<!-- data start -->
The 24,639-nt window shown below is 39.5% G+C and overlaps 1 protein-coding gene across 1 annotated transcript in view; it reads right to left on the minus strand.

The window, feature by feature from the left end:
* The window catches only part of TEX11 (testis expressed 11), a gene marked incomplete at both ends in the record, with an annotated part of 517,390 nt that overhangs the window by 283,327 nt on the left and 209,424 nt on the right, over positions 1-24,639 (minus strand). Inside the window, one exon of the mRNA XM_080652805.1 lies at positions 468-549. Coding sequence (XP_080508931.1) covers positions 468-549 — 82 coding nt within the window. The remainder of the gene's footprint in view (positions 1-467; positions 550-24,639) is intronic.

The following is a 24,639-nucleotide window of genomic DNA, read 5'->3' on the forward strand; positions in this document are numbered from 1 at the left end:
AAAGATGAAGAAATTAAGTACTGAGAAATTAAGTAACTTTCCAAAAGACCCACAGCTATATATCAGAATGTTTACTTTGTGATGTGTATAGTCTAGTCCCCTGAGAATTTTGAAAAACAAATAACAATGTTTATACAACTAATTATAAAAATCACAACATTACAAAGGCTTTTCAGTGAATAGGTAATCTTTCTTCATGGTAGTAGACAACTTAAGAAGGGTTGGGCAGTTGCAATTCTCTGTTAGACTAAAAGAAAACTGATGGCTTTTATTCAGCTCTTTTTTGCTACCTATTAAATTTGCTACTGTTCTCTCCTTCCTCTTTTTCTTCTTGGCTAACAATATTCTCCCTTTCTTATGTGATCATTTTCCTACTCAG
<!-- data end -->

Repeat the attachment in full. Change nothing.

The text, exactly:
The 24,639-nt window shown below is 39.5% G+C and overlaps 1 protein-coding gene across 1 annotated transcript in view; it reads right to left on the minus strand.

The window, feature by feature from the left end:
* The window catches only part of TEX11 (testis expressed 11), a gene marked incomplete at both ends in the record, with an annotated part of 517,390 nt that overhangs the window by 283,327 nt on the left and 209,424 nt on the right, over positions 1-24,639 (minus strand). Inside the window, one exon of the mRNA XM_080652805.1 lies at positions 468-549. Coding sequence (XP_080508931.1) covers positions 468-549 — 82 coding nt within the window. The remainder of the gene's footprint in view (positions 1-467; positions 550-24,639) is intronic.

The following is a 24,639-nucleotide window of genomic DNA, read 5'->3' on the forward strand; positions in this document are numbered from 1 at the left end:
AAAGATGAAGAAATTAAGTACTGAGAAATTAAGTAACTTTCCAAAAGACCCACAGCTATATATCAGAATGTTTACTTTGTGATGTGTATAGTCTAGTCCCCTGAGAATTTTGAAAAACAAATAACAATGTTTATACAACTAATTATAAAAATCACAACATTACAAAGGCTTTTCAGTGAATAGGTAATCTTTCTTCATGGTAGTAGACAACTTAAGAAGGGTTGGGCAGTTGCAATTCTCTGTTAGACTAAAAGAAAACTGATGGCTTTTATTCAGCTCTTTTTTGCTACCTATTAAATTTGCTACTGTTCTCTCCTTCCTCTTTTTCTTCTTGGCTAACAATATTCTCCCTTTCTTATGTGATCATTTTCCTACTCAG